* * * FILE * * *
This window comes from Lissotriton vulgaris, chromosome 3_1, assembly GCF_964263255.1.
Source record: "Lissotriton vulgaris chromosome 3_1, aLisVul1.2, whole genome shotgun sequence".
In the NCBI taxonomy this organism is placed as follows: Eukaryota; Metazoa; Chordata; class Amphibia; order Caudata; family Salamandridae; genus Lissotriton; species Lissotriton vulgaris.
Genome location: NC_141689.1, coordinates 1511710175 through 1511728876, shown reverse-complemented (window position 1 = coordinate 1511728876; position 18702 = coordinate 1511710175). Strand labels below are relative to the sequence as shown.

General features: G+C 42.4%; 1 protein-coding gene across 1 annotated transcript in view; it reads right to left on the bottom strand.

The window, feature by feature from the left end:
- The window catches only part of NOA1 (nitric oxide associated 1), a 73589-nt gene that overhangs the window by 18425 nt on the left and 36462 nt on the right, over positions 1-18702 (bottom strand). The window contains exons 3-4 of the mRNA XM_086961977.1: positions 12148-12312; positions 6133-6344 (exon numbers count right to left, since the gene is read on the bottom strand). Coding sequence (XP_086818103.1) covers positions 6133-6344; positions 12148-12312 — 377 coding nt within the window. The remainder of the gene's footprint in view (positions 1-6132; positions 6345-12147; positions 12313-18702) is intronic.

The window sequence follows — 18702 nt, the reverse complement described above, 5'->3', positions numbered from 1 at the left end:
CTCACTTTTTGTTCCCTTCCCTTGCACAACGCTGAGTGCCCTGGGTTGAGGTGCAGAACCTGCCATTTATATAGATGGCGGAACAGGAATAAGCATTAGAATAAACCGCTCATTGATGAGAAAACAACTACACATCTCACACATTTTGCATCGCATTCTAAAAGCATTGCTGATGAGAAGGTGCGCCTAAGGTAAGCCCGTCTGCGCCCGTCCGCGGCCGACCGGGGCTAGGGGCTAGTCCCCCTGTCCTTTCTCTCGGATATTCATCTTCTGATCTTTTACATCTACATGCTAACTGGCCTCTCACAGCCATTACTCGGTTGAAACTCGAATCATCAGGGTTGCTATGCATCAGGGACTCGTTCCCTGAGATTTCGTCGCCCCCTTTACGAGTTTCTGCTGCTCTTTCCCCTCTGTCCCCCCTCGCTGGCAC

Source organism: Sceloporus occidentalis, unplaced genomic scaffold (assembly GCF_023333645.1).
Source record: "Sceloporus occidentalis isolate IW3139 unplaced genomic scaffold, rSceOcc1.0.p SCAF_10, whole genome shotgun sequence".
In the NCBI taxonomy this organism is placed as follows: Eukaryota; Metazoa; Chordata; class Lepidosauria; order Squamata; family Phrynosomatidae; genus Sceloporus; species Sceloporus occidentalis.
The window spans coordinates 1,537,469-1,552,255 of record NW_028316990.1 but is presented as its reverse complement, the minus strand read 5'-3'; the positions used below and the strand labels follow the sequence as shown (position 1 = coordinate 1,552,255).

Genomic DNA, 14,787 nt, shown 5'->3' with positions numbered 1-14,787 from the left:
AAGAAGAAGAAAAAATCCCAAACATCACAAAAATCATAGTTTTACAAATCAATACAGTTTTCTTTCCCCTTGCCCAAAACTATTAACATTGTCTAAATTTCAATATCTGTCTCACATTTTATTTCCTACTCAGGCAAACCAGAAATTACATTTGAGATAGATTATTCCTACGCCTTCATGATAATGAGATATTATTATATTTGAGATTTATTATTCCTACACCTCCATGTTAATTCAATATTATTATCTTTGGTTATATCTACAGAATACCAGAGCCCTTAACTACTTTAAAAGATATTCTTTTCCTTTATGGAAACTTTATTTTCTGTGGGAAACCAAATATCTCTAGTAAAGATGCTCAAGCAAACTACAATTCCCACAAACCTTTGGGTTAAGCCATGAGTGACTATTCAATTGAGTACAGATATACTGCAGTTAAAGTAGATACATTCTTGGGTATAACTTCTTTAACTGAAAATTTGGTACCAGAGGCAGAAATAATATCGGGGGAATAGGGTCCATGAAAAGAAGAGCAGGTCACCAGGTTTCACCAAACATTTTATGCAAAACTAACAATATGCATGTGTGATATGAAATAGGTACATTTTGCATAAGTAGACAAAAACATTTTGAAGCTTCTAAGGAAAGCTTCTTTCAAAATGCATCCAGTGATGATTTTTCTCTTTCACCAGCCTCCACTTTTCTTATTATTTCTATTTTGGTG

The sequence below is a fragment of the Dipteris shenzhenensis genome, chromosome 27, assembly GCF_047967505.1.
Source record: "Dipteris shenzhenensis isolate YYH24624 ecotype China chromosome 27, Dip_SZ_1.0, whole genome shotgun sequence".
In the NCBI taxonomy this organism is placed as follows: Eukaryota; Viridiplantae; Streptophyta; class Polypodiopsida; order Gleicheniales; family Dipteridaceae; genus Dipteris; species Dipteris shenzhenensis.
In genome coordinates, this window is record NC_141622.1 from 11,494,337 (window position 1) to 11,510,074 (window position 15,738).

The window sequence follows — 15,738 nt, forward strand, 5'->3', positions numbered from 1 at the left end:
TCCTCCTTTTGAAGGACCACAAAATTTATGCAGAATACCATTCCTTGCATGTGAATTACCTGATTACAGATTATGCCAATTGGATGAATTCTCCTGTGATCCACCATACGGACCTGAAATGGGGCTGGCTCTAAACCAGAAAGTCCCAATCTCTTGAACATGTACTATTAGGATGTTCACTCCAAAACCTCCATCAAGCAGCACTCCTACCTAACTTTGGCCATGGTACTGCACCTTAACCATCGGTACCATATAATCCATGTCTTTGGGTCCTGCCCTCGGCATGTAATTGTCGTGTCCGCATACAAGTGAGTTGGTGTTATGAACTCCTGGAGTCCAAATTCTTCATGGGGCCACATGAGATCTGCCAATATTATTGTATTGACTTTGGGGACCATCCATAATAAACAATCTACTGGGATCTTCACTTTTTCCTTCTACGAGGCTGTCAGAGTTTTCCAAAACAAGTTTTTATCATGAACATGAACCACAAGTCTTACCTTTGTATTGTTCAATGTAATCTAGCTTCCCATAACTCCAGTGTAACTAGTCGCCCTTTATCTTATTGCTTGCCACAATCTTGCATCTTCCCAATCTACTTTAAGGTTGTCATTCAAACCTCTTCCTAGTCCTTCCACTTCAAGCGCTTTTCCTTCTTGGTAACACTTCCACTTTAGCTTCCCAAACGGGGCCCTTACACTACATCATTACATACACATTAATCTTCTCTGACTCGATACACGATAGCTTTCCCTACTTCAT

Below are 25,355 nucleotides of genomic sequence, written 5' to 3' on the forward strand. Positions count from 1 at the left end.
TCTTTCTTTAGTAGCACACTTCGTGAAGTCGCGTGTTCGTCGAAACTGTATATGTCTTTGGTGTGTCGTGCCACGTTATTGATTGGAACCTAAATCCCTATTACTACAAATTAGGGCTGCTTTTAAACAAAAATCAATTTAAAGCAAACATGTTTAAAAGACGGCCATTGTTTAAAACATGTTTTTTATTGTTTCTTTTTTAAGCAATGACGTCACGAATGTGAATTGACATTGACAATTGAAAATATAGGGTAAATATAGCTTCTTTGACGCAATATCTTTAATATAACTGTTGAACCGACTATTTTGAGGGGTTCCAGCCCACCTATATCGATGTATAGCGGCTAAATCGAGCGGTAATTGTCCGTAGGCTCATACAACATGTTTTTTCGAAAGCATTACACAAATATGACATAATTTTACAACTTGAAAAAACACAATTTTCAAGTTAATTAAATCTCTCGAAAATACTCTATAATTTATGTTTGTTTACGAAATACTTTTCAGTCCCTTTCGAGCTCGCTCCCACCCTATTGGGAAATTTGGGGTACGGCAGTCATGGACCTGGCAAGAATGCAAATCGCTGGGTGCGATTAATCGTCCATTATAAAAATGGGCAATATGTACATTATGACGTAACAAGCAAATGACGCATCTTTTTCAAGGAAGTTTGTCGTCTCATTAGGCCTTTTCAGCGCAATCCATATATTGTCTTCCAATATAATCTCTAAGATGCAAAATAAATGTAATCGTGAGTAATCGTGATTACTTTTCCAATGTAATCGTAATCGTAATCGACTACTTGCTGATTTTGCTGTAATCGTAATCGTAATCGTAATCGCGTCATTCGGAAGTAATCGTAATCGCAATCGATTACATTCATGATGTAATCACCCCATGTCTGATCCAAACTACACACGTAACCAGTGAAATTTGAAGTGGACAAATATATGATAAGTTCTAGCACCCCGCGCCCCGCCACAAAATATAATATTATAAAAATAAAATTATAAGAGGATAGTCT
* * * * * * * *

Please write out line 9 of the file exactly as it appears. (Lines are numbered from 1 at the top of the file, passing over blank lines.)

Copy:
CTCACTTTTTGTTCCCTTCCCTTGCACAACGCTGAGTGCCCTGGGTTGAGGTGCAGAACCTGCCATTTATATAGATGGCGGAACAGGAATAAGCATTAGAATAAACCGCTCATTGATGAGAAAACAACTACACATCTCACACATTTTGCATCGCATTCTAAAAGCATTGCTGATGAGAAGGTGCGCCTAAGGTAAGCCCGTCTGCGCCCGTCCGCGGCCGACCGGGGCTAGGGGCTAGTCCCCCTGTCCTTTCTCTCGGATATTCATCTTCTGATCTTTTACATCTACATGCTAACTGGCCTCTCACAGCCATTACTCGGTTGAAACTCGAATCATCAGGGTTGCTATGCATCAGGGACTCGTTCCCTGAGATTTCGTCGCCCCCTTTACGAGTTTCTGCTGCTCTTTCCCCTCTGTCCCCCCTCGCTGGCAC